A 2% pay offer rejected by firefighters was the best that could be made given the "serious funding challenges" fire authorities face, employers have said.
Members of the Fire Brigades Union were consulted on the proposed deal, which broke the Government's cap on public sector pay.
The union said a lack of clarity in the employers' proposals, uncertainty about funding arrangements and concerns about the details of some new areas of work all contributed to members deciding not to accept the offer.
Nick Chard, who chairs the employers group, said firefighters deserved a pay rise, especially as their work is "broadened", adding: "Our offer of a 2% pay rise was dependent upon the continuation of current wider work trials, which includes assisting people experiencing cardiac arrests.
"This was the best offer we could make, especially given the serious funding challenges fire authorities find themselves facing. It is also essential that our fire and rescue services continue to be developed to serve our communities in as comprehensive a way as possible.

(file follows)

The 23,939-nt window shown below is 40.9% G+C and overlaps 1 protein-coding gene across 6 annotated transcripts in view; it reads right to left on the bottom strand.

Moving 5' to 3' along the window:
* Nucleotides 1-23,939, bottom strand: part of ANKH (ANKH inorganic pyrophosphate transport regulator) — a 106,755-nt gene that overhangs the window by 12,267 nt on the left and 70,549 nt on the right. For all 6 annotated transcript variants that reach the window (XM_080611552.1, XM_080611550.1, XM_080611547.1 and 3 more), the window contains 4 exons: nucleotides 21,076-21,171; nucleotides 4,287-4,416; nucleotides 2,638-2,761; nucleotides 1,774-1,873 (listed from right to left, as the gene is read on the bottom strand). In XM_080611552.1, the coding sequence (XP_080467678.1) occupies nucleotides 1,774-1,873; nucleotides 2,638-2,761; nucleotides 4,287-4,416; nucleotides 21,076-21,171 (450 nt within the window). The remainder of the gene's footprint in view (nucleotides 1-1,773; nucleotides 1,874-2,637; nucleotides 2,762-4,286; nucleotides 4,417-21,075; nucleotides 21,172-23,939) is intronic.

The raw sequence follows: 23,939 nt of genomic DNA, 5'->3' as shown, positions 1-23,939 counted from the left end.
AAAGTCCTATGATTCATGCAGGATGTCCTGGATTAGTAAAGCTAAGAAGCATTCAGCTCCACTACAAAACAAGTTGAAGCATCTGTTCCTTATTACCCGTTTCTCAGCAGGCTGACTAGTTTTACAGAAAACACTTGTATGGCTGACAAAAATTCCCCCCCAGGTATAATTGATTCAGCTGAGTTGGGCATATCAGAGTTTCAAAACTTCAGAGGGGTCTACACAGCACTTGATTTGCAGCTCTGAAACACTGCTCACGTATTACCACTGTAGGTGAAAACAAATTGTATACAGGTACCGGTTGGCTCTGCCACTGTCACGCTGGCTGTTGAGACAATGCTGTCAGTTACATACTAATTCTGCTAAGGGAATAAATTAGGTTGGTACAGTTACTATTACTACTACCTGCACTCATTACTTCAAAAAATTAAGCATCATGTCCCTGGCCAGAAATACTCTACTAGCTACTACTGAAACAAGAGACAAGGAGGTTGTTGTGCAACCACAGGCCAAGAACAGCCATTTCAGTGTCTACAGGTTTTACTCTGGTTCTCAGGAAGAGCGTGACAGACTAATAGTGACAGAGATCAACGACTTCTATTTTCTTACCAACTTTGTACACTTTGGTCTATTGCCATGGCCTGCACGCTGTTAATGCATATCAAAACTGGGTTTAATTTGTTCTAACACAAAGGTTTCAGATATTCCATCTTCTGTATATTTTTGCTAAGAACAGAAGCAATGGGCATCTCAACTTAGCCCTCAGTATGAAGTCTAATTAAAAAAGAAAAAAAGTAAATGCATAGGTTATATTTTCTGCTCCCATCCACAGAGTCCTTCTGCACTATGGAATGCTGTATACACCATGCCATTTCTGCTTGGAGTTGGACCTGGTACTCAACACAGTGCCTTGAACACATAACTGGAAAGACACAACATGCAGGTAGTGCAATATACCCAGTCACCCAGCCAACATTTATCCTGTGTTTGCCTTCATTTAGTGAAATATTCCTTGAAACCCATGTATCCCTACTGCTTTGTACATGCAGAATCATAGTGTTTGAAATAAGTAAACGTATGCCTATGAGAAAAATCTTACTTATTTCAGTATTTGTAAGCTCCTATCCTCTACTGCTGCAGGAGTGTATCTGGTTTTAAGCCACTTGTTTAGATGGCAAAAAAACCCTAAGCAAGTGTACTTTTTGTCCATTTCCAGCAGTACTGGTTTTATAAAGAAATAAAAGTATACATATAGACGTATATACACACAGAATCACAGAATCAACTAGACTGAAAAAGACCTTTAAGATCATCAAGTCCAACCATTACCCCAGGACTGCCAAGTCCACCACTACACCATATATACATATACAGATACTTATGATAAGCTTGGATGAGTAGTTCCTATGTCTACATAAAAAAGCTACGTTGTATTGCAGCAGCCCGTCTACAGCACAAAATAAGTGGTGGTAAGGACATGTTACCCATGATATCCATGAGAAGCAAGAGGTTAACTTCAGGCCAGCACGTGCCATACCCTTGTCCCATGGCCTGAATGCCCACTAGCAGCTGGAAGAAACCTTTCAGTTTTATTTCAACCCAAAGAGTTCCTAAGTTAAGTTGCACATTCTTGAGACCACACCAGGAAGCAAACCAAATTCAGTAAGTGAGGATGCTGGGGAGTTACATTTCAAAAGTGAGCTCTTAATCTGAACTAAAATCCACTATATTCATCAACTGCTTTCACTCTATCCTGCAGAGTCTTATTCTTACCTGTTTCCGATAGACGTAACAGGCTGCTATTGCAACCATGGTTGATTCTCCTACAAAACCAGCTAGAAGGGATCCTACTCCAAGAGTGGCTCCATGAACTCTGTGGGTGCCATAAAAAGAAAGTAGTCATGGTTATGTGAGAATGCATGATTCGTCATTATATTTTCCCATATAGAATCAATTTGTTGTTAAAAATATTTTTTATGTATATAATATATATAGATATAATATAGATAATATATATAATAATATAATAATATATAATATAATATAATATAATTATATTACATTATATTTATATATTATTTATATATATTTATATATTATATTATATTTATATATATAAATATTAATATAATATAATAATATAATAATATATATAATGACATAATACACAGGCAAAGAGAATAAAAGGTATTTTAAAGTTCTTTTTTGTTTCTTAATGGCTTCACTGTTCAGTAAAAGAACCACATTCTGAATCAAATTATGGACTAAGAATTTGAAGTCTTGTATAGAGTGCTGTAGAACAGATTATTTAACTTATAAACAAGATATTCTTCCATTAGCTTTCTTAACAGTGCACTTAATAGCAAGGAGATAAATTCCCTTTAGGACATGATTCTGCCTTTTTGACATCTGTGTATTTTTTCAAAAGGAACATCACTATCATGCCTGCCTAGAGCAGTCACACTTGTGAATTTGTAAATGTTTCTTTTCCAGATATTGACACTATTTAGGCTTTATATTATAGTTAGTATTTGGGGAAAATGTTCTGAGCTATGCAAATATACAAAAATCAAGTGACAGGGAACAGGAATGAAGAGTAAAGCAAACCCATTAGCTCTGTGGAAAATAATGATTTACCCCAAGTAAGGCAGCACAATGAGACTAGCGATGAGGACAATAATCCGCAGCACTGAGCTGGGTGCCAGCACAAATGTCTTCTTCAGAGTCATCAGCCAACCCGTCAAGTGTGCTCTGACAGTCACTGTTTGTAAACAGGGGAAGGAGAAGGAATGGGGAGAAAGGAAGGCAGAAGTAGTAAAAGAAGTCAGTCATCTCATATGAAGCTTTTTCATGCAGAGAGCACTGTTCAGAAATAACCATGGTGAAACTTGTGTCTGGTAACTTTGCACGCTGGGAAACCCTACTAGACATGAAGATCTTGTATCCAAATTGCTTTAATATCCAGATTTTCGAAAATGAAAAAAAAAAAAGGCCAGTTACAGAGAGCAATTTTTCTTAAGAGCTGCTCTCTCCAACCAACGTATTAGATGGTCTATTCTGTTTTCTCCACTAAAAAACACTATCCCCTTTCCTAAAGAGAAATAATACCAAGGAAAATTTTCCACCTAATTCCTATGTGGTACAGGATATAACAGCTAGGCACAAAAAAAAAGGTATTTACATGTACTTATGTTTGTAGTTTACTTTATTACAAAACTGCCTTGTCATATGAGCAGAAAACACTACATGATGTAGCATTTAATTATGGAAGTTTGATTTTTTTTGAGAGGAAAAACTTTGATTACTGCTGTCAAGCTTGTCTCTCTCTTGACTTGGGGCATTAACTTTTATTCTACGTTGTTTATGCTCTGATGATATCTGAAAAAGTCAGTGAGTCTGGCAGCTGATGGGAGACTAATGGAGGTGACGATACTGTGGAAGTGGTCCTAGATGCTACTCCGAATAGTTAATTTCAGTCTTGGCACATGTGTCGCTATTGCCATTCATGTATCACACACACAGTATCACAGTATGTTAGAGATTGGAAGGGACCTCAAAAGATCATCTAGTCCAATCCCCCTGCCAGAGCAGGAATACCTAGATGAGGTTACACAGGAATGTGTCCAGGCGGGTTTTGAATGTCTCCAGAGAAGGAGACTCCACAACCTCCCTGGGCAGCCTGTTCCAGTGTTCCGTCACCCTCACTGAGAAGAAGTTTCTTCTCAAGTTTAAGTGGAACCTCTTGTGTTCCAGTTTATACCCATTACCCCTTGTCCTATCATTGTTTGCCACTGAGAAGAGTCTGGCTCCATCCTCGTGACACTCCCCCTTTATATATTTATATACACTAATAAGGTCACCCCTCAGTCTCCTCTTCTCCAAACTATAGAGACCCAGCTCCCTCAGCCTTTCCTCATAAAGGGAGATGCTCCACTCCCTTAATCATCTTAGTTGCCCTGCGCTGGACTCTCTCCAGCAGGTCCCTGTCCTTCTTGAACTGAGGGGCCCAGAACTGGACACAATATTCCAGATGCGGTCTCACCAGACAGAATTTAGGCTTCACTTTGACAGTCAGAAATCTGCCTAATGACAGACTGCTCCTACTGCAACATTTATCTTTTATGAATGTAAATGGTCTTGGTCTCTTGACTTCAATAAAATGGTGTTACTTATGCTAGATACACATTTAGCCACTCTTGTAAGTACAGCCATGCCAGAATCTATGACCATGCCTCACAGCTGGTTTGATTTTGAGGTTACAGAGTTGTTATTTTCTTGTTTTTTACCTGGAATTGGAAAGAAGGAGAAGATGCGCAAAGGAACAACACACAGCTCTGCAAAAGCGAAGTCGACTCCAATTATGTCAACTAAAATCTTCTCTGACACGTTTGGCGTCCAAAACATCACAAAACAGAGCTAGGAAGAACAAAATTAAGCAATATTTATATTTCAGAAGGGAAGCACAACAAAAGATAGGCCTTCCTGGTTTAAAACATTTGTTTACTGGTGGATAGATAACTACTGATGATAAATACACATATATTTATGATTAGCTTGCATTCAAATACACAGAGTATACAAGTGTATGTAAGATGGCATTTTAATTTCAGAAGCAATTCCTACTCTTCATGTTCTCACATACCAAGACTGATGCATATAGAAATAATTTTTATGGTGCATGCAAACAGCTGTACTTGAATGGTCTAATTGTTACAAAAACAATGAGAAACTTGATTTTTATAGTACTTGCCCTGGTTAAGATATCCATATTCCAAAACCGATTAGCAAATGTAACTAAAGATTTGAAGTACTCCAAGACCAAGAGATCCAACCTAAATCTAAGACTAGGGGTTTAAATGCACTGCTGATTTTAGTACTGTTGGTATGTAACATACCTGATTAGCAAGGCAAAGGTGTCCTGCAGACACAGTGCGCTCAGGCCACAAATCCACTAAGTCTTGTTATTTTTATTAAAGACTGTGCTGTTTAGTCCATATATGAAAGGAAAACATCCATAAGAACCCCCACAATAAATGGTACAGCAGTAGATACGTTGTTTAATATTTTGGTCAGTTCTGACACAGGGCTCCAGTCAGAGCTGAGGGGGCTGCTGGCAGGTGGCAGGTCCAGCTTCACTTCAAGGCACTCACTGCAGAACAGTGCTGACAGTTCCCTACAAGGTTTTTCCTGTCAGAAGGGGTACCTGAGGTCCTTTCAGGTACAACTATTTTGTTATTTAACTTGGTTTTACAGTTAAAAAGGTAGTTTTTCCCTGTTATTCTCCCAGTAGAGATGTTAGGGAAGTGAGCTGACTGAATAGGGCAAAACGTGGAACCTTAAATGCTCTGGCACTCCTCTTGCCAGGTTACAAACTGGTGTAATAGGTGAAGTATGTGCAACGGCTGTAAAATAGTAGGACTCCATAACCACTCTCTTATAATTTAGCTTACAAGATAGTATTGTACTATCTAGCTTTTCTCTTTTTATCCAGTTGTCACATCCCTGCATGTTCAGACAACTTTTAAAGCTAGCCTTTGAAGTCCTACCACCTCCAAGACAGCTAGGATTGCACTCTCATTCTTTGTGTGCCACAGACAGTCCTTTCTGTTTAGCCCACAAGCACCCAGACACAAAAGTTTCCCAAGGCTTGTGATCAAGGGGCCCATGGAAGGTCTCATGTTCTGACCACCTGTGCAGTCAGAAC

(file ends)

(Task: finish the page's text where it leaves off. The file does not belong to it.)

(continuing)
"Whilst the FBU commitment to engaging in further discussion on broadening the role is welcome and we are happy to do so, it is deeply disappointing that the FBU has rejected our offer and at the same time decided to withdraw from the national agreement on such trials.
"We had wanted to be able to increase pay for our employees by 2% now while we work together with the FBU and UK governments to achieve further significant increases in pay and add even greater value to communities.
"Its decision to stop the work undertaken through the trials will inevitably impact upon our ability to secure additional funding.
"We therefore call on the FBU to revisit its decision to withdraw its members from the areas of work being trialled and continue this crucial work, which is helping save and improve lives, while negotiations continue."
Matt Wrack, general secretary of the FBU, said: "Firefighters, along with all other public sector workers, have suffered hugely as a result of the Government's pay policy.
"The offer fails to clearly address the pain our members have experienced as a result of years of falling real wages."